The family of the late Enock Mpianzi is suing the Gauteng Education Department for about R10 million for compensation for his death.

The former Parktown Boys High learner died after a makeshift raft he and his fellow pupils built, capsized in the Crocodile River at the Nyati Bush Lodge in the North West.

In a report released earlier this year, a forensic report by a private firm, Harris Nupen Molebatsi, found negligence on the part of some educators, including the principal, Malcolm Williams who was later placed on precautionary suspension.

Williams has since returned to the Johannesburg school. Among the findings was also that there were only five teachers to supervise over 200 learners at the camp.

In a briefing in Midrand on the readiness of schools in the province, Gauteng Education MEC, Panyaza Lesufi says the Department’s legal team will engage with the family.

“After we released the report on Enock Mpianzi, we received a letter from his legal representatives representing the family about a potential action that they will take. Indeed, we received the formal letter last week. It was addressed to the minister and copied to us as a province where the legal team of the late Enock Mpianzi, the legal firm and the family are demanding R10 million from the Department. We have indicated that we have no appetite to oppose this matter. So, we have allowed our legal team to continue to engage with the legal firm representing the family,” says Lesufi.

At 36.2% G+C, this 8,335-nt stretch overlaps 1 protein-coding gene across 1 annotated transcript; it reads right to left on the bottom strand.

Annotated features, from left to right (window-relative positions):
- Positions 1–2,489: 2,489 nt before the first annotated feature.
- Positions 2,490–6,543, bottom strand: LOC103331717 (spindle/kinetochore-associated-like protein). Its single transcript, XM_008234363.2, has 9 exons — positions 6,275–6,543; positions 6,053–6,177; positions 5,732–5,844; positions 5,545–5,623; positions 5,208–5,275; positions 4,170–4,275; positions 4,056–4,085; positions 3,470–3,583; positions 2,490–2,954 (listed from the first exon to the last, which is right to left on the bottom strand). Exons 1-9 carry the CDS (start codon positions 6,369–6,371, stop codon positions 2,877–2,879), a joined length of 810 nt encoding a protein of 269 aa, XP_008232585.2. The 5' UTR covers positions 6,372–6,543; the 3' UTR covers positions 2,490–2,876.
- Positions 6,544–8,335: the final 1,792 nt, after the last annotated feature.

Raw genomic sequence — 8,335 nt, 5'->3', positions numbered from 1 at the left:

MEC Lesufi says the Department’s legal team will engage with the family: 

‘MEC never offered a settlement’

Lawyers for Mpianzi’s family say Gauteng Education MEC has never offered them a settlement. The family is also suing the camp and the Parktown Boys High School, who had organised the trip.

Wikus Steyl who represents Mpianzi’s family says ” This matter’s been coming for most this year so far and I only had one meeting with the MEC and he hasn’t indicated at all that he’s looking at any form of settlement – that’s why we’ve had to go the route of issuing summons and litigating. But we welcome any discussion with the MEC. Government usually jumps on the bandwagon in the beginning when the cameras are there to show that they support the families and once the cameras leave they leave the families in the dark and they disappear and leave it up to lawyers to fight it out.”

Gauteng Education MEC, Panyaza Lesufi briefs the media on the reopening of schools on Monday: